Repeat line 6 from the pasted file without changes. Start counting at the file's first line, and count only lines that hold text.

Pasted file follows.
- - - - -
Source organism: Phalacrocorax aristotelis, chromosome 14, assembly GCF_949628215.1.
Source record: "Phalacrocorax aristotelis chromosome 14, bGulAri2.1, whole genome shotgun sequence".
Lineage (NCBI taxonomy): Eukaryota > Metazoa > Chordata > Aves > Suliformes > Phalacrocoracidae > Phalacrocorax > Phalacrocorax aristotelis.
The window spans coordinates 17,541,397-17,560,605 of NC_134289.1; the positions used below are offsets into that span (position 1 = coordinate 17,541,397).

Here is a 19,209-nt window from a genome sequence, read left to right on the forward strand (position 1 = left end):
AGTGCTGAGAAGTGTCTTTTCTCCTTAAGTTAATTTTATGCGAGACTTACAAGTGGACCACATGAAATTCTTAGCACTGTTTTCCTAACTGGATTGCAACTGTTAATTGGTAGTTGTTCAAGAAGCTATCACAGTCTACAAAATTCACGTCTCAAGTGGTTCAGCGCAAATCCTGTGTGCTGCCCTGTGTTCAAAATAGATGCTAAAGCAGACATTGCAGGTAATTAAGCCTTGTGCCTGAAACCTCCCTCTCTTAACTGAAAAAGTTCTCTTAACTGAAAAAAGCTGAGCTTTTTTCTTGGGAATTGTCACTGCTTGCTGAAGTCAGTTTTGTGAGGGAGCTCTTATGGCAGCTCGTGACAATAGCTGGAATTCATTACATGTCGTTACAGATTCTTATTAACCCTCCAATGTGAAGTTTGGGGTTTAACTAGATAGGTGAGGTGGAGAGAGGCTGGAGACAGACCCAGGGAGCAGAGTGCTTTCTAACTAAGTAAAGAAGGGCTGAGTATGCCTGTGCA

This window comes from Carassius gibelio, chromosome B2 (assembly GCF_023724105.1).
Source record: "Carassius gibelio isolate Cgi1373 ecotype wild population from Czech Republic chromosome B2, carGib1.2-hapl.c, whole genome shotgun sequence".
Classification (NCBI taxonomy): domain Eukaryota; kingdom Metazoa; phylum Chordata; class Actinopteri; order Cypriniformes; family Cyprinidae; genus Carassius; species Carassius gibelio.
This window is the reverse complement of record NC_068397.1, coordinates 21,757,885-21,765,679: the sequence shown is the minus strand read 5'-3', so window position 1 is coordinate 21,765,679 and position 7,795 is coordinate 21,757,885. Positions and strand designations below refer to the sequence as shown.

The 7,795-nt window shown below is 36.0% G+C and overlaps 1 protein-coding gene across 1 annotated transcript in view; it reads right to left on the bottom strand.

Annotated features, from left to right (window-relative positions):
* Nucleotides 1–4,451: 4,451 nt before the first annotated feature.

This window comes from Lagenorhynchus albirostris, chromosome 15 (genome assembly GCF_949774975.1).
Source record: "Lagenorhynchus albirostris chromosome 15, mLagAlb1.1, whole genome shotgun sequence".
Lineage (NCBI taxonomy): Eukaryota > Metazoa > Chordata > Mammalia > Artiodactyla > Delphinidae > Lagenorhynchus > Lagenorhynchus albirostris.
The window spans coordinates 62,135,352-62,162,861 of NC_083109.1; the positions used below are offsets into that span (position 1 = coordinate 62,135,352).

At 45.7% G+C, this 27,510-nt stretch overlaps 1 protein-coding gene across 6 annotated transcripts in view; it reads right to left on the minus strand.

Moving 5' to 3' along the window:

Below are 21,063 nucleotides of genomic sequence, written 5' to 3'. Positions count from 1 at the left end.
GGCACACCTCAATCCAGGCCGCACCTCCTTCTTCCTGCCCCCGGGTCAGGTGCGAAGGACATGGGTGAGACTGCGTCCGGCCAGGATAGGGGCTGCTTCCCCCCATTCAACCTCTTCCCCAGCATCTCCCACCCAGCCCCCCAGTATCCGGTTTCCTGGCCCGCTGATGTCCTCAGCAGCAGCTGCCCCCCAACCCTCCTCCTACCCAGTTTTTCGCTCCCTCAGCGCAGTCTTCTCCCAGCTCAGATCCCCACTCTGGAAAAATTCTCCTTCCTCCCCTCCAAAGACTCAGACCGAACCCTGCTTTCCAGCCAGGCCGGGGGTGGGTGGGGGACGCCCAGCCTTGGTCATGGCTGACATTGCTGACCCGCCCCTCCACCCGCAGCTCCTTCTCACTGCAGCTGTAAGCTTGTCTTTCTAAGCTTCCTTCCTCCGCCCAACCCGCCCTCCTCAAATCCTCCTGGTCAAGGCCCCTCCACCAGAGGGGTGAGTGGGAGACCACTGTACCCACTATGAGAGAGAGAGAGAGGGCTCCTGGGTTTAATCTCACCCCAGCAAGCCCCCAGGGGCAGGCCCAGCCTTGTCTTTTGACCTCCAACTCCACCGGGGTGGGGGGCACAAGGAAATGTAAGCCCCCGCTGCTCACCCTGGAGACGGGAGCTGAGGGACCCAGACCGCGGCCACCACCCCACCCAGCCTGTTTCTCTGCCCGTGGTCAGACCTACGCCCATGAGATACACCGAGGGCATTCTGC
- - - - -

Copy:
AGTGCTGAGAAGTGTCTTTTCTCCTTAAGTTAATTTTATGCGAGACTTACAAGTGGACCACATGAAATTCTTAGCACTGTTTTCCTAACTGGATTGCAACTGTTAATTGGTAGTTGTTCAAGAAGCTATCACAGTCTACAAAATTCACGTCTCAAGTGGTTCAGCGCAAATCCTGTGTGCTGCCCTGTGTTCAAAATAGATGCTAAAGCAGACATTGCAGGTAATTAAGCCTTGTGCCTGAAACCTCCCTCTCTTAACTGAAAAAGTTCTCTTAACTGAAAAAAGCTGAGCTTTTTTCTTGGGAATTGTCACTGCTTGCTGAAGTCAGTTTTGTGAGGGAGCTCTTATGGCAGCTCGTGACAATAGCTGGAATTCATTACATGTCGTTACAGATTCTTATTAACCCTCCAATGTGAAGTTTGGGGTTTAACTAGATAGGTGAGGTGGAGAGAGGCTGGAGACAGACCCAGGGAGCAGAGTGCTTTCTAACTAAGTAAAGAAGGGCTGAGTATGCCTGTGCA